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Inhabitants ofswampy areasin Yaoundé are currently sleeping with one eye closed asthe rainy season makeslife unbearable
Climatic change and its consequences can best be explained by inhabitants ofswampy areasin Cameroon’s political, Yaoundé.
Laure, a mother of four, has been living in a swampy area for thepast eight years.Eachtime it rains,the 38-year- old lady, prays for nature’s mercy. "Each heavy downpour makes my house to be inundated.Movement in and out of my home becomes difficult,"she said."We hardly sleep in the night because of mosquitoes, frogs and crickets. We share our house with flies, rats and cockroaches. Every now and then, a family member falls sick."
Seraphine, another inhabitant of the Biyem-Assi neighbourhood,talks of the psychological impact of the rainy season on their daily lives " When you are not at home during heavy rainfall, it is traumatizing to think how you will get back home and what will become of your children and property,'' she recounts.
Biyem-Assi is a popular district in the Yaoundé VI subdivision which has witnessed a population explosion in recent years, estimated at roughly 300,000 inhabitants.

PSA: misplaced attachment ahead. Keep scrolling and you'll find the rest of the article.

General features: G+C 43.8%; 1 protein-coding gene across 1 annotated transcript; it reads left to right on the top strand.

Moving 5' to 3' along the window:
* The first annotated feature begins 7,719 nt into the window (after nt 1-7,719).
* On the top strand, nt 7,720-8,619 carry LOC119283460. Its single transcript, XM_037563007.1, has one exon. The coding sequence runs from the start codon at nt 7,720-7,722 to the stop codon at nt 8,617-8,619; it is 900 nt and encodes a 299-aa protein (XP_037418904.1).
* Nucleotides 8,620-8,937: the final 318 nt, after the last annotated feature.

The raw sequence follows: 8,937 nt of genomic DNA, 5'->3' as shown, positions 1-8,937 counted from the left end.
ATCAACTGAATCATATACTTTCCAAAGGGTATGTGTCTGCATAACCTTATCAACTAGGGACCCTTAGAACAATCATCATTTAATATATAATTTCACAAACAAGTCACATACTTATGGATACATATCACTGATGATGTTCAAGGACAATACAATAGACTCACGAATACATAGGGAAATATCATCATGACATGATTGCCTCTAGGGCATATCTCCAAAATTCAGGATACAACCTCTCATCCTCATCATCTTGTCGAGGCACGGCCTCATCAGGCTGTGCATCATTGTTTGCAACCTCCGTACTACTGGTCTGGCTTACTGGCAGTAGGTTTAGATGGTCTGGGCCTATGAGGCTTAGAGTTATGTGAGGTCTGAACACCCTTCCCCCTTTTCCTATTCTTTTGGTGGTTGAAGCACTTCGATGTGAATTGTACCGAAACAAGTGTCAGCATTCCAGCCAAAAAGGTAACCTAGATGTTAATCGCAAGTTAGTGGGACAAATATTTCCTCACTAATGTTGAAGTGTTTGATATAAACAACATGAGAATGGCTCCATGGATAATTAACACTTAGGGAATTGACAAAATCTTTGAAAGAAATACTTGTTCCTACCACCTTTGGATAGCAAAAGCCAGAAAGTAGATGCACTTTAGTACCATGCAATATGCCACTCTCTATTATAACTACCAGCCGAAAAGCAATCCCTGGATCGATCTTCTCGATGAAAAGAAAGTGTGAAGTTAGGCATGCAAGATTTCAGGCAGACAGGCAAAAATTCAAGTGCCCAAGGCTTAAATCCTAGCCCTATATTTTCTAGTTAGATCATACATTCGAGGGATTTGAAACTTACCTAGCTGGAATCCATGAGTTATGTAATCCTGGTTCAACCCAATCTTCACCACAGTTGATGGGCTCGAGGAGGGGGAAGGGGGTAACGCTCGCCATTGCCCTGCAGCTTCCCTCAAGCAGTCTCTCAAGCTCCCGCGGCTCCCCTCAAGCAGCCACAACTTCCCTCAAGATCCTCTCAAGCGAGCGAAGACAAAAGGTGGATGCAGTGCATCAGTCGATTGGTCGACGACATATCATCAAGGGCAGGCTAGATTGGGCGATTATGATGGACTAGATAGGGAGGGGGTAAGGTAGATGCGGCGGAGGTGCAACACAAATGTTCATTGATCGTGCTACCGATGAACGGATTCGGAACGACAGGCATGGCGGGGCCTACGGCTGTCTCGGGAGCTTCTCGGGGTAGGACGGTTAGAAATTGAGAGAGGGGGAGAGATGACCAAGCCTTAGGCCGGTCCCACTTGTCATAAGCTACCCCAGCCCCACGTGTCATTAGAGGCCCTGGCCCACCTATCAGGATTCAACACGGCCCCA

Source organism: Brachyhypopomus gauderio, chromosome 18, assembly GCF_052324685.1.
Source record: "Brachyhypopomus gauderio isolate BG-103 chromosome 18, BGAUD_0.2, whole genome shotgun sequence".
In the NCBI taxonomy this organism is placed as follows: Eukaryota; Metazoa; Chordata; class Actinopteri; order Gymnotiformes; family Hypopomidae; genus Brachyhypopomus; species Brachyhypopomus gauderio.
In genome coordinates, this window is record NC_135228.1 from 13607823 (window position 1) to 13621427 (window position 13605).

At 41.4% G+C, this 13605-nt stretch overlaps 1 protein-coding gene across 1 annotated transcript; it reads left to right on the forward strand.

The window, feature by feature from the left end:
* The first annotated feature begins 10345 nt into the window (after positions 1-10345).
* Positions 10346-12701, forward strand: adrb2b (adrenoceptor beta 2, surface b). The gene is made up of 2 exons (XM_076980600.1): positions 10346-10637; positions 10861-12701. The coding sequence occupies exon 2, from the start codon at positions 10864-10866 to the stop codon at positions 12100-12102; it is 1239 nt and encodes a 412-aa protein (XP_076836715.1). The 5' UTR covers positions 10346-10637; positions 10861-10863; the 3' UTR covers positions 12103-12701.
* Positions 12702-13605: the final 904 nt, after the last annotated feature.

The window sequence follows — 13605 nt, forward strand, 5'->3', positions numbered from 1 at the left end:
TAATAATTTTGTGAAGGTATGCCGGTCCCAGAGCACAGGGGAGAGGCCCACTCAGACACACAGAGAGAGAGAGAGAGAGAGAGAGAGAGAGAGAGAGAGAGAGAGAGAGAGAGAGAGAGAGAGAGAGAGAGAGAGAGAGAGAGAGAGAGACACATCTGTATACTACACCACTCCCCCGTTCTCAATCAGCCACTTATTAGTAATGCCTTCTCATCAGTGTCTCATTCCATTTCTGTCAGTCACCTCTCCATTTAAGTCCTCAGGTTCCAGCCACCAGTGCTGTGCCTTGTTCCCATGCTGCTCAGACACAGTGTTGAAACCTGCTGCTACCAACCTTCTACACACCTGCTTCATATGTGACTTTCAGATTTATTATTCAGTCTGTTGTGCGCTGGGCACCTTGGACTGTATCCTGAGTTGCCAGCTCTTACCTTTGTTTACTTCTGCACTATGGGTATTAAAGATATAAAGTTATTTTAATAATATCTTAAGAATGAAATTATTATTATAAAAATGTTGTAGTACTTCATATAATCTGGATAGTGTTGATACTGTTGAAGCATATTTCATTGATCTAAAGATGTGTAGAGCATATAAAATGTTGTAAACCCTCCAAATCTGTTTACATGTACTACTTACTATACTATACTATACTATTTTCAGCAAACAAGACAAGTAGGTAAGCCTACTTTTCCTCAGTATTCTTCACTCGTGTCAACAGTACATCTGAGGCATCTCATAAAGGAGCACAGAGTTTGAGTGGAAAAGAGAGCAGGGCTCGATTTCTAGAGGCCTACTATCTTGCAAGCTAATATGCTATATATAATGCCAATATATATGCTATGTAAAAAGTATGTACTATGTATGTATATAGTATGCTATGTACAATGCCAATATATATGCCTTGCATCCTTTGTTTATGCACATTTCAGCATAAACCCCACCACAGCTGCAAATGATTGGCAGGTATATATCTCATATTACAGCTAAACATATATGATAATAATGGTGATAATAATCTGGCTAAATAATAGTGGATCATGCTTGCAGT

Swampy areas in Yaoundé are often sold out at relatively low prices, thereby attracting many people from across Cameroon who purchase some portions and construct their houses, heedless of the geographical inconvenience.
In October 2017, the Mayor of YaoundéVI,JacquesYoki Onana ordered inhabitants of swampy zonesto quit.
But the inhabitants gave a deaf ear, citing poverty asthe reason for not quitting to safer zones, ''We continue to live in this area because we lack the means to go and rent houses in conducive areas'' Serapine reacted.
Children living in these swampy zones are exposedto great danger. "I fear the fate of my children most when it rains. You need to escort them to and from school every day especially when it israining for fear of the unknown,''said an inhabitant.
Most swamp dwellers also intimated that the rainy season usually imposes additional spending on them as they are
obliged to buy disinfectants to mitigate the risks of contracting water-borne diseases.
The inhabitants have expressed the wish to see the government come to their aid. “We are pleading with the government to canalise themain riverin the zone which isthe cause of the floods during heavy downpour. If the government can also help us with treated mosquito-bed nets, we will be grateful,” said Mrs Laure.